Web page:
3. Results and Discussion

HMS is hydrophobically modified nanosilica in which the surface hydroxyl groups are replaced by methyl groups by treatment with hexamethyldisilazane. Figure 1 shows the FESEM image of a dispersion of HMS in which the size of individual nanoparticles was seen to be in the range of 20 to 30 nm.

WCA of a smooth PTFE film was about 110° which indicates the hydrophobic nature of PTFE. The weight % of PTFE solid in PTFE emulsion was determined by heating 1.0 g PTFE emulsion at 100°C till constant weight was obtained. It was found that PTFE emulsion contains 67% solid. For calculation of the weight % of HMS nanosilica in PTFE-HMS composite coating, the weight of solid PTFE in the coating was used. The effect of the concentration of HMS nanosilica on the hydrophobicity of PTFE-HMS composite coating was studied. The results are shown in Figure 2. It was found that WCA increased with increase in concentration of HMS nanoparticles in the coating. Superhydrophobic property with WCA > 150° was obtained at HMS concentrations ≥13%. When HMS concentration was ≥23%, WCA increased 160°and SA decreased to <5° so that water drops rolled off the surface. Maximum superhydrophobicity with a WCA of 165° and SA of <2° was achieved at HMS concentrations >30%. The insets in Figure 2 show images of water droplet on PTFE-HMS composite coatings with different nanosilica concentrations.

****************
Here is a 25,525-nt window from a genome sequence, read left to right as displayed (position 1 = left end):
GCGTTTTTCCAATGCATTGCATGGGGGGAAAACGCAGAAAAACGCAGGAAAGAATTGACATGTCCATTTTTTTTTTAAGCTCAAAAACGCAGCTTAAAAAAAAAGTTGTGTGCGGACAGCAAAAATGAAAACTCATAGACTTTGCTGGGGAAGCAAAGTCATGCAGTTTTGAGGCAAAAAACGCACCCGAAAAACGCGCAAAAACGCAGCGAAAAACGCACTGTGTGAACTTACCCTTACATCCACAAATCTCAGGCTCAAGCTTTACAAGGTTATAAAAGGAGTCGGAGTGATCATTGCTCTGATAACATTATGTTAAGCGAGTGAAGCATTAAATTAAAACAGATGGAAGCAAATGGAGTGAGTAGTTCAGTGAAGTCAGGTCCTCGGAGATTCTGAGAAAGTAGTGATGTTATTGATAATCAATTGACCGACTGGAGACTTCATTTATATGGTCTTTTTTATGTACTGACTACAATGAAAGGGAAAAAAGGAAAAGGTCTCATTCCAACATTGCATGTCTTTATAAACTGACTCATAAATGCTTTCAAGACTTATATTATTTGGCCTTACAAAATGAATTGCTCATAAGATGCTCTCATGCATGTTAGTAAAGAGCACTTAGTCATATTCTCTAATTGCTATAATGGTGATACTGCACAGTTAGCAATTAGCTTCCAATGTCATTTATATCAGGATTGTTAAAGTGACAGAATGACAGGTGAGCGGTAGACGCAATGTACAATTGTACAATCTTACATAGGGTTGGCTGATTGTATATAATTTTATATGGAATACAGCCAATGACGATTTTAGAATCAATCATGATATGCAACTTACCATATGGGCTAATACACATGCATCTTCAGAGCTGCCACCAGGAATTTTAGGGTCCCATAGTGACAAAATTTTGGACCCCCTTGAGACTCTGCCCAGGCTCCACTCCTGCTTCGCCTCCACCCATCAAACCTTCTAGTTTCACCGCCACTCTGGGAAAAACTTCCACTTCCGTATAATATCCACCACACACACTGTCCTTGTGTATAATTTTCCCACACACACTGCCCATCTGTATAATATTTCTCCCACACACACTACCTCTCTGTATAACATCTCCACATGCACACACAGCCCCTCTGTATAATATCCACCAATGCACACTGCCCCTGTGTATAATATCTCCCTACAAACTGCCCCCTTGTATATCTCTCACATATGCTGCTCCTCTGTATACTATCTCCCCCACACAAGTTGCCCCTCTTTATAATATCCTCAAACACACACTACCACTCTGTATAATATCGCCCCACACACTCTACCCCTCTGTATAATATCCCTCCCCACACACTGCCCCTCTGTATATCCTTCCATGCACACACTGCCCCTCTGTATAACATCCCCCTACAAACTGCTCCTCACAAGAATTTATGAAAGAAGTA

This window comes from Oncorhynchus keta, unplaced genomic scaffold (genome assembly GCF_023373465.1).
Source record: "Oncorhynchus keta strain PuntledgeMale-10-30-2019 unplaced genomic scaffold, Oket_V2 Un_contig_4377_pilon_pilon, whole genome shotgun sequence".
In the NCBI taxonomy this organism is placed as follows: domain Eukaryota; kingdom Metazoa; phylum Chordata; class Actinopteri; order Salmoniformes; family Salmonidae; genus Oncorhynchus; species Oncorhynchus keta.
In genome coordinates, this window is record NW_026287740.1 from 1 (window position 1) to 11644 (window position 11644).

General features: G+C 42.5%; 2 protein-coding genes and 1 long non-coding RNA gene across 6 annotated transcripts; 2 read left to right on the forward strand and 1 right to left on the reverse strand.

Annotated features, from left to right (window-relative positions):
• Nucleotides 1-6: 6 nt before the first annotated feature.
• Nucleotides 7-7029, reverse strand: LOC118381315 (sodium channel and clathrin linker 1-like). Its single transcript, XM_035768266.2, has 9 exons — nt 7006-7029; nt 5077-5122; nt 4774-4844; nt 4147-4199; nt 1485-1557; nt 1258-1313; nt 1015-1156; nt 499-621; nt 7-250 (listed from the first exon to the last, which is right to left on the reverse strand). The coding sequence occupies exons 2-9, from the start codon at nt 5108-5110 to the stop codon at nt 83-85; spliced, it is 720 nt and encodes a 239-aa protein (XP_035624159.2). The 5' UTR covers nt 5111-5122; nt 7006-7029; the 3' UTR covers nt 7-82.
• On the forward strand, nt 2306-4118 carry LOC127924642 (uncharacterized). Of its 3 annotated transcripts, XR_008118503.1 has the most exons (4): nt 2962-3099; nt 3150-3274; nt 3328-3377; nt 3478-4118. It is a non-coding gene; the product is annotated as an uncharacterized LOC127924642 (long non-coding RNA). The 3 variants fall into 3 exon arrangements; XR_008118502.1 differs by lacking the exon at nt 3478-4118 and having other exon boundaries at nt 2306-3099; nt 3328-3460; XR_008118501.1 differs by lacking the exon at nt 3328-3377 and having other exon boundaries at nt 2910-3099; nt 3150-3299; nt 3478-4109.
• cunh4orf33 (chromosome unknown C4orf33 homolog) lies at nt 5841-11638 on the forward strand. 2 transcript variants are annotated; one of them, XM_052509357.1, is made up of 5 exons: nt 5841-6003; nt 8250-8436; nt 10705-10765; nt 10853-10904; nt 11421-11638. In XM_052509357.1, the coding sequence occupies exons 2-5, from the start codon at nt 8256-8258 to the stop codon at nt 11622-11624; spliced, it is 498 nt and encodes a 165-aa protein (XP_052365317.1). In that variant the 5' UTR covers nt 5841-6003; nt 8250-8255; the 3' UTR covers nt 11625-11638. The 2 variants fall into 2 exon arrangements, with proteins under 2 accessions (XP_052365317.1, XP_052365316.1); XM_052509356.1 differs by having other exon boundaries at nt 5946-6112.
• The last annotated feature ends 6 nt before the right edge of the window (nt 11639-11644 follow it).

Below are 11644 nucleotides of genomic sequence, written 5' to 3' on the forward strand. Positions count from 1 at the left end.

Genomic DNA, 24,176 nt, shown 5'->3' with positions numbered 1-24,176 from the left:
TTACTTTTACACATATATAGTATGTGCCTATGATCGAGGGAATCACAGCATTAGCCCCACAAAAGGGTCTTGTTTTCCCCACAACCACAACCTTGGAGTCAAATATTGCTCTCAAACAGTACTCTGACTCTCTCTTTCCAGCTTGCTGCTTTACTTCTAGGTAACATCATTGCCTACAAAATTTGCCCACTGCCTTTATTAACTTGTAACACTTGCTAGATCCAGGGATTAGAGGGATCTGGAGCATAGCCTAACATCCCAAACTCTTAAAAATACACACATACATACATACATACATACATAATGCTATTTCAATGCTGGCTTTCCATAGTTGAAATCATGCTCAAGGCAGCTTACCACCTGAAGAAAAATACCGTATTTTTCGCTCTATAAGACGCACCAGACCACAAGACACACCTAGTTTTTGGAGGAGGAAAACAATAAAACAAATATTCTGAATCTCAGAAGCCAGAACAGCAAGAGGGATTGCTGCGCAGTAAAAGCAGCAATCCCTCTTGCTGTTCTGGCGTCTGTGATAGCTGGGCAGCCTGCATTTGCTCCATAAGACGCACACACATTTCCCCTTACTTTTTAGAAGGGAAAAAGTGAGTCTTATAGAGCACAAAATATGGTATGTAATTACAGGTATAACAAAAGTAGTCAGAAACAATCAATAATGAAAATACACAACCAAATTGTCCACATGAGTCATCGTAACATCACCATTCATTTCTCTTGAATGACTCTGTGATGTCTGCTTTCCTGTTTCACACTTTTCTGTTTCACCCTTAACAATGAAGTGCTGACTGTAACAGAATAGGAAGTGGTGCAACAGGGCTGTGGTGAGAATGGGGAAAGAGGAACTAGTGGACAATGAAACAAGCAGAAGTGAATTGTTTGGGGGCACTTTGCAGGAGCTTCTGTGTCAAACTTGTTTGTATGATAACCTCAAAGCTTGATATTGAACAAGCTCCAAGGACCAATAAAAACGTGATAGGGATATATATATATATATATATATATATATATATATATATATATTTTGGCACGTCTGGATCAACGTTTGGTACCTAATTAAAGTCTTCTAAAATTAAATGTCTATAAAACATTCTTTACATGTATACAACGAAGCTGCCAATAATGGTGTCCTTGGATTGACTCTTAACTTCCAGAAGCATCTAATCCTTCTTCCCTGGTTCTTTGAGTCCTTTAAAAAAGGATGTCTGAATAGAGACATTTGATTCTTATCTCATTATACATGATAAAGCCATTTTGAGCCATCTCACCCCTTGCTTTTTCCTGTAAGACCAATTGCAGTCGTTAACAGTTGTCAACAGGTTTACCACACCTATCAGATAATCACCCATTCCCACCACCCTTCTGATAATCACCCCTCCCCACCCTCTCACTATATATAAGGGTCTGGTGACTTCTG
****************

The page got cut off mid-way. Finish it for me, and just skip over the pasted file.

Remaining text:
The surface morphology of PTFE-HMS composite coating was examined by using scanning electron microscopy (SEM). Figure 3 shows SEM images of the composite coatings with two different HMS concentrations. It can be seen that the coatings were free from cracks and had a lotus-leaf-like microstructure with microscale bumps and clusters. These may be aggregates of HMS nanoparticles. SEM images at higher magnification exhibited tiny particles of 50 to 200 nm size and also pores of similar size. Similar aggregates of spherical particles have been reported earlier in the case of electrosprayed PTFE coatings [10]. At higher HMS concentrations (37%), the spherical particles appeared to be merged together but pores of 50 to 100 nm were present. Thus the surface morphology showed a dual micro-nano-structure. Hsieh et al. have proposed that water droplets cannot penetrate easily into micropores on a repellent surface, and therefore, rough surfaces with a high fraction of micropores enhance superhydrophobicity [22]. This is found to be true in the case of PTFE-HMS nanocomposite coatings.